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As I understand the terms are used to described opposing parties in court. When referring to opposing parties in a demand letter, they are not in court (yet) so I am not sure that this pair is the right label set.

That being said, what is the right label when referring to the parties in a demand letter?

  • Would they not simply be referred to by name? – Ron Beyer Sep 18 '18 at 3:56
  • The use of standardized terms to define roles increases communication efficacy – gatorback Sep 18 '18 at 4:40
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There isn't really an equivalent naming convention at the demand stage. You could call them demandor/demandee, but it would sound ridiculous.

If you need generic terms, you would probably use names that describe the nature of the relationship: husband/wife, landlord/tenant, debtor/creditor, buyer/seller, etc.

In my experience, though, good demand letters, like any good legal writing, refer to everyone by name. People frequently identify parties by their role in the case, but mostly just because that's how everyone has done it for a long time, and lawyers are terrified of doing anything new, especially in writing. Courts and law schools are generally pushing people away from this convention, but many people are still hanging on.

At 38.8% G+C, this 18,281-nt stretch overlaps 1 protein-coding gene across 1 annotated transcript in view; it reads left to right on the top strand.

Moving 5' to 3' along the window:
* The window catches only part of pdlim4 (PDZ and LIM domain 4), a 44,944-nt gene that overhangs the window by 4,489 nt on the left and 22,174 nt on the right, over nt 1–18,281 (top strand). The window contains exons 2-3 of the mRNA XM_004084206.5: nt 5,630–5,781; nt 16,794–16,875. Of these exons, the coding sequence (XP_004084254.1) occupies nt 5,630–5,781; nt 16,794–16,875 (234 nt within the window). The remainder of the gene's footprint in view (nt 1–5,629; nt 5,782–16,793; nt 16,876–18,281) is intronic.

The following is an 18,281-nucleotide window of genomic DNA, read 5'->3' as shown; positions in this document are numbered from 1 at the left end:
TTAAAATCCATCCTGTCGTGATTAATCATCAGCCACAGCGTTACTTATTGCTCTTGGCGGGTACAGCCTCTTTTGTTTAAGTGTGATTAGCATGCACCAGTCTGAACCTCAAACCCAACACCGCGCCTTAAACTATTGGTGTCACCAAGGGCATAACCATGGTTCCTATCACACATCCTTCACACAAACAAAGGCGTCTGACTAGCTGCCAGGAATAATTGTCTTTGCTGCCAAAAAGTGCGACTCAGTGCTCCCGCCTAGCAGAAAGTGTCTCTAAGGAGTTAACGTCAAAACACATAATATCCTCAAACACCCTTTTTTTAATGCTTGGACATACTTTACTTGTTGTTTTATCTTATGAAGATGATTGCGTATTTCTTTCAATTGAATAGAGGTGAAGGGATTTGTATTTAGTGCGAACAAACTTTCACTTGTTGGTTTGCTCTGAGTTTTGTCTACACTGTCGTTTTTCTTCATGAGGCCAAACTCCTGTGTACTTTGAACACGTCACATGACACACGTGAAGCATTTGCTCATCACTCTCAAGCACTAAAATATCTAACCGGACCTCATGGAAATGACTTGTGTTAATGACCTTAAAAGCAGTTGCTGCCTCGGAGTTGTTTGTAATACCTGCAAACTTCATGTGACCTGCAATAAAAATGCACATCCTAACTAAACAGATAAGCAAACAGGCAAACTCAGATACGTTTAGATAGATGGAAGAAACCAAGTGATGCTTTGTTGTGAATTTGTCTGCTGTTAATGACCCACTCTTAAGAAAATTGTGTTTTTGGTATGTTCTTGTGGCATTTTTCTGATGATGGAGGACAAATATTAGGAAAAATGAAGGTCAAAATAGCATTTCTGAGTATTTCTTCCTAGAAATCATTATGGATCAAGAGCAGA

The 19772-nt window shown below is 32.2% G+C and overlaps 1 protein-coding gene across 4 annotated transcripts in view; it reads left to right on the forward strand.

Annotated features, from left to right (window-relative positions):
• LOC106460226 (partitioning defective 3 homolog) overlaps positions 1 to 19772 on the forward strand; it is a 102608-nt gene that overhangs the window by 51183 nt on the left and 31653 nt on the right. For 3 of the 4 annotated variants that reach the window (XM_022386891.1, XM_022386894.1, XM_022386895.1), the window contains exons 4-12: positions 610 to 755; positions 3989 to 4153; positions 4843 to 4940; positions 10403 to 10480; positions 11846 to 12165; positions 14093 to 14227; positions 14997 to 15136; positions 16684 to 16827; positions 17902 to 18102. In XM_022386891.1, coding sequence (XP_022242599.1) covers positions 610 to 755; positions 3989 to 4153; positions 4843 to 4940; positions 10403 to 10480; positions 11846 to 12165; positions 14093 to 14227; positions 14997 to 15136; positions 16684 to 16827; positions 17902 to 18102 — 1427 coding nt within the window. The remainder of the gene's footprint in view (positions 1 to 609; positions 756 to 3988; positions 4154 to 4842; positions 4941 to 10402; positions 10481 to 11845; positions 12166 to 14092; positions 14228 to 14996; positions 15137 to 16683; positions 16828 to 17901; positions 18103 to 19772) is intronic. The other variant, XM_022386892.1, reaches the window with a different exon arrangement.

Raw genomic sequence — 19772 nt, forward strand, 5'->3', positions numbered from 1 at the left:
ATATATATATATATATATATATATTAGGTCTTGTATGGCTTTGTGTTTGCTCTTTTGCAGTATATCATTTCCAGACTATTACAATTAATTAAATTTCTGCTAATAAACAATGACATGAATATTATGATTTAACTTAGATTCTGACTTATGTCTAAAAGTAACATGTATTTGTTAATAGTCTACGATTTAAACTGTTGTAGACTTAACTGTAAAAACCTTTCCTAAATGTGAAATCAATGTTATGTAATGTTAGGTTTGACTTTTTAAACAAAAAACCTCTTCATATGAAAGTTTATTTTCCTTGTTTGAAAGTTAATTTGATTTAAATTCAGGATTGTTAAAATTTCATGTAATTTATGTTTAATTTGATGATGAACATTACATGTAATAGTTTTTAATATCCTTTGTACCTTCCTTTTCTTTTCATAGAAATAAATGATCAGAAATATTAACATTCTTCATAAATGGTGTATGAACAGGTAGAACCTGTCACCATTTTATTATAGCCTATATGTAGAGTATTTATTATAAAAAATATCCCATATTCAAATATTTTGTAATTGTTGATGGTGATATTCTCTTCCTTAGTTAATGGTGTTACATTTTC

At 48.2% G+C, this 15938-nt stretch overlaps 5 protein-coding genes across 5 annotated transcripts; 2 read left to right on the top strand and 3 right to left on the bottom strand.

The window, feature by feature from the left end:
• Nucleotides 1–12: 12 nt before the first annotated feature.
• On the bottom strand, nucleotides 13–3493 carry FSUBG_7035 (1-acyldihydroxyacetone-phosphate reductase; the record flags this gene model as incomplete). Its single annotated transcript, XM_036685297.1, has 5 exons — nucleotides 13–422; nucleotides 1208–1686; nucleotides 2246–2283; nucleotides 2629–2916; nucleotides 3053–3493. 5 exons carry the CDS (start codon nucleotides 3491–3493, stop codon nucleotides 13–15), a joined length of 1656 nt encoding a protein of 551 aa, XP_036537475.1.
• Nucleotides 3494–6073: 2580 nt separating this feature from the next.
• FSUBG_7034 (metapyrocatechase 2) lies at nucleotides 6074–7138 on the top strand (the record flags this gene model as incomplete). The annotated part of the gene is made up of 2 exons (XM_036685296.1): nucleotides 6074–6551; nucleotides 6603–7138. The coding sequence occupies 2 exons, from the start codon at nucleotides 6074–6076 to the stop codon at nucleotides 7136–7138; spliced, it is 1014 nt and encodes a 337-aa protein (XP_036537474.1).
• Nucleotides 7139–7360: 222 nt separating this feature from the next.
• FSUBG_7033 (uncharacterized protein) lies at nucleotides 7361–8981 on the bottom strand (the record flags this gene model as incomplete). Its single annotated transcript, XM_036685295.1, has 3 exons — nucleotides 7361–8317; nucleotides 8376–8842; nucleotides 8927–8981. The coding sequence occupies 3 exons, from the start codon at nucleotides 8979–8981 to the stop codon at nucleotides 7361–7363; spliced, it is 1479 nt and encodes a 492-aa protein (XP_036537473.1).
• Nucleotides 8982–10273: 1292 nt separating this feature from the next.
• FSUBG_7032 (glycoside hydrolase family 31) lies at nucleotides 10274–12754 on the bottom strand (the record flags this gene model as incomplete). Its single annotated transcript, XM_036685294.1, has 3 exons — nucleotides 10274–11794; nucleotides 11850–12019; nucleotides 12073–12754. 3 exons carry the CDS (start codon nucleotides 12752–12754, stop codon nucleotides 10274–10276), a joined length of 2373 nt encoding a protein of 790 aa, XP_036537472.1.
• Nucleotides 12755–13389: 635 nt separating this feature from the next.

• This is helpful, though I would have thought the legal community would have an equivalent convention for the demand phase. It would be helpful to have a standard term that enable the judge to identify who is demandee. Thanks for the helpful comment. – gatorback Sep 18 '18 at 15:55
  • @bdb484, can you recommend a good book with clear examples for good demand letters, good object letters, good subpoenas to discover documents, etc. – jww Sep 19 '18 at 3:47

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